#wcbos: Entreprise WordPress Do’s and Don’ts

Quick set of notes from Aaron Holmes’s 2:45 pm session at WordCamp Boston.

What does enterprise mean? In the context of the WordPress presentation: sites on a large scale. Sites with a lot of traffic, content, and that require high availability.

WordPress evolution from an enterprise perspective:

  • 2.3 – Introduction of custom taxonomies
  • 2.9 – Introduction of custom post types; WordPress matures to a real CMS
  • 3.1 – Network admin and expanded queries
  • 3.2 – Modernization and performance improvements

Conde Nast started migrating a lot of sites from Movable Type to WordPress in 2008-2009, and the total number has only been growing.

Guidelines for using WordPress in enterprise

Hosting infrastructure do’s:

  • Carefully examine your site’s requirements and evaluate service offerings before deciding on a host
  • Give yourself at least 2 weeks for new WordPress VIP setups
    • This lead time requirement can sometimes be a deterrent for clients that want to get a project live on a quick turnaround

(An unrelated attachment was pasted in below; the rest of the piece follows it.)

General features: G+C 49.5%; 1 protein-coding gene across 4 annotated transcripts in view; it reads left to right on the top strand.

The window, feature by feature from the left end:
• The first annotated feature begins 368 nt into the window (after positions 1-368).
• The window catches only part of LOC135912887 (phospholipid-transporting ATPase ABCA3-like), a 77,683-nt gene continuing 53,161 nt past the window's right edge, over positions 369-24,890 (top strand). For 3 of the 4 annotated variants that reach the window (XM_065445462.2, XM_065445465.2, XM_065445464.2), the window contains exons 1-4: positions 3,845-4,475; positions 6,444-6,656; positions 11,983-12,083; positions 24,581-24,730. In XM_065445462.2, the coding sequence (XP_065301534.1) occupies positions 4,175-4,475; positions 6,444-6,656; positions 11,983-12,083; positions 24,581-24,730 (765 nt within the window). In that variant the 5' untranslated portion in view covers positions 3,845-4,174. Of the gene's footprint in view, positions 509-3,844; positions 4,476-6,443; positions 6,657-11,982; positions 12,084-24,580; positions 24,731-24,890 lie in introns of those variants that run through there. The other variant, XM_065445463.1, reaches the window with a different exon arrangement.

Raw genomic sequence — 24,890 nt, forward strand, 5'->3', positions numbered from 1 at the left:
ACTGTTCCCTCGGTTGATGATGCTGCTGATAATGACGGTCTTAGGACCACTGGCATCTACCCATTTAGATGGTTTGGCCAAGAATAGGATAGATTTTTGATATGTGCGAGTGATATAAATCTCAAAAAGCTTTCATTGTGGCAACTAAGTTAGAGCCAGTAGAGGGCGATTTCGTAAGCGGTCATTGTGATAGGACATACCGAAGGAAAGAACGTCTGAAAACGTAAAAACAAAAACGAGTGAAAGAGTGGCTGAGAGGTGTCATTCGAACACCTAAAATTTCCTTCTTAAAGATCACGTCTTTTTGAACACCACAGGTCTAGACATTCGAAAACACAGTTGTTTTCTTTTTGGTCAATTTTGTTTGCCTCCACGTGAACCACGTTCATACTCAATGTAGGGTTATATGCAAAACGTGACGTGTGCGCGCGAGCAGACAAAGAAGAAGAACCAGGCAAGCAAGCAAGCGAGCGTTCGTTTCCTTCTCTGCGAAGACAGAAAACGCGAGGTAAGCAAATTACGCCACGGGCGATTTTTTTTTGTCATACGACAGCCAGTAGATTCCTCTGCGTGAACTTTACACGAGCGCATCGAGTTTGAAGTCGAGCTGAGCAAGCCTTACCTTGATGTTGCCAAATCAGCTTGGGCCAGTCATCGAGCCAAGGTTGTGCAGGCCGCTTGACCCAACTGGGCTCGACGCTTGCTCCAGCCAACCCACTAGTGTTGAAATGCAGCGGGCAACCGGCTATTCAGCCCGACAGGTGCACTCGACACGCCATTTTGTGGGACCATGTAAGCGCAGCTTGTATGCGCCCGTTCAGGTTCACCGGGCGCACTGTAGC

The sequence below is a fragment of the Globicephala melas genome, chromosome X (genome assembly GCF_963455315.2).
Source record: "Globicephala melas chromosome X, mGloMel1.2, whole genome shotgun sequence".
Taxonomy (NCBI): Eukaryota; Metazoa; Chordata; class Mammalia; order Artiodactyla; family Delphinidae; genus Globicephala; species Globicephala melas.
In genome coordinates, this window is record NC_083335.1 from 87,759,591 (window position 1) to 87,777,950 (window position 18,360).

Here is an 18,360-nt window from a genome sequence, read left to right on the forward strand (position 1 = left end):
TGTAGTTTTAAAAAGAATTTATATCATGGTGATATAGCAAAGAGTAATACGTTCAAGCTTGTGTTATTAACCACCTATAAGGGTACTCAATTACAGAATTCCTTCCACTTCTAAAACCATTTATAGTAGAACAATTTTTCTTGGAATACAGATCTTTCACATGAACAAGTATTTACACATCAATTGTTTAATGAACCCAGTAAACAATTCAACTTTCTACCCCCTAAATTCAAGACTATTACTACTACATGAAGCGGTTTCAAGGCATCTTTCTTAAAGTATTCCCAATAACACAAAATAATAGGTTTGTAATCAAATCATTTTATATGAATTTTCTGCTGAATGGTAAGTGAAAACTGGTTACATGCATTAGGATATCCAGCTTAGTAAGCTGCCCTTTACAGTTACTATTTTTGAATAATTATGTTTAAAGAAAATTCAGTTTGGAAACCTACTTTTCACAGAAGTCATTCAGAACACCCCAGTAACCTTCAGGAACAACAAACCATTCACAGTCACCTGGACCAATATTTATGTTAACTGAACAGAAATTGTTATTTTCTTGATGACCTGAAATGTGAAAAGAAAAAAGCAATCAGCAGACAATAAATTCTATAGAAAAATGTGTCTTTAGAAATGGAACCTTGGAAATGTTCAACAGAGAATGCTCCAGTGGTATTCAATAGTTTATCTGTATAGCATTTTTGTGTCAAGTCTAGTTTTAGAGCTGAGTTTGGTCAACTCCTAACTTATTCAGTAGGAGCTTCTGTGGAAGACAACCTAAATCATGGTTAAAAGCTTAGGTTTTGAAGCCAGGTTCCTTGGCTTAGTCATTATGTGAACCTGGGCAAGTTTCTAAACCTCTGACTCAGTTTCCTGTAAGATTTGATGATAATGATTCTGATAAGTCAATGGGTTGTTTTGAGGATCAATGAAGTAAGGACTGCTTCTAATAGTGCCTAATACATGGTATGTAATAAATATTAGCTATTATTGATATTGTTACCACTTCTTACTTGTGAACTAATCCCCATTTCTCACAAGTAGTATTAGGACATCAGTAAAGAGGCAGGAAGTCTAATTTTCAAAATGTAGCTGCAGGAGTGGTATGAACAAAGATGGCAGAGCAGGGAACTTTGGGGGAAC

• Give yourself additional time for VIP code and plugin reviews. Plugins that aren’t already in their set of accepted set can take a while
  • Leverage AMI’s for sites on Amazon Web Services
  • Use multiple regions for failover on Amazon Web Services
  • Use a Content Delivery Network (CDN)

Hosting don’t: Host multiple high-trafficked sites on the same hardware

Migration do’s:

  • Transfer your SEO juice using 301 redirects
  • Minimize the need for a double-publishing scenario

Migration don’t: Forget your image assets.

Neat trick: If you don’t know whether all of your image assets were copied over, write a script to tail Apache/Nginx request log, watch for 404s, and pull the image over from the old environment if the request 404’s.

Development do’s:

Development don’ts:

  • Modify WordPress core
  • Write your own SQL queries unless absolutely necessary
  • Forget about your admin users — use contextual help and train them

Launch do’s:

  • Lower DNS TTL settings before launch (if updating DNS address)
  • Apply appropriate CDN exceptions for wp-admin pages
  • Remove your robots.txt file to make the site visible to search engines
  • Verify server permissions on files and directories
  • Set up an automated deployment process

Launch don’t: Keep .htaccess writable

Resources on hardening WordPress

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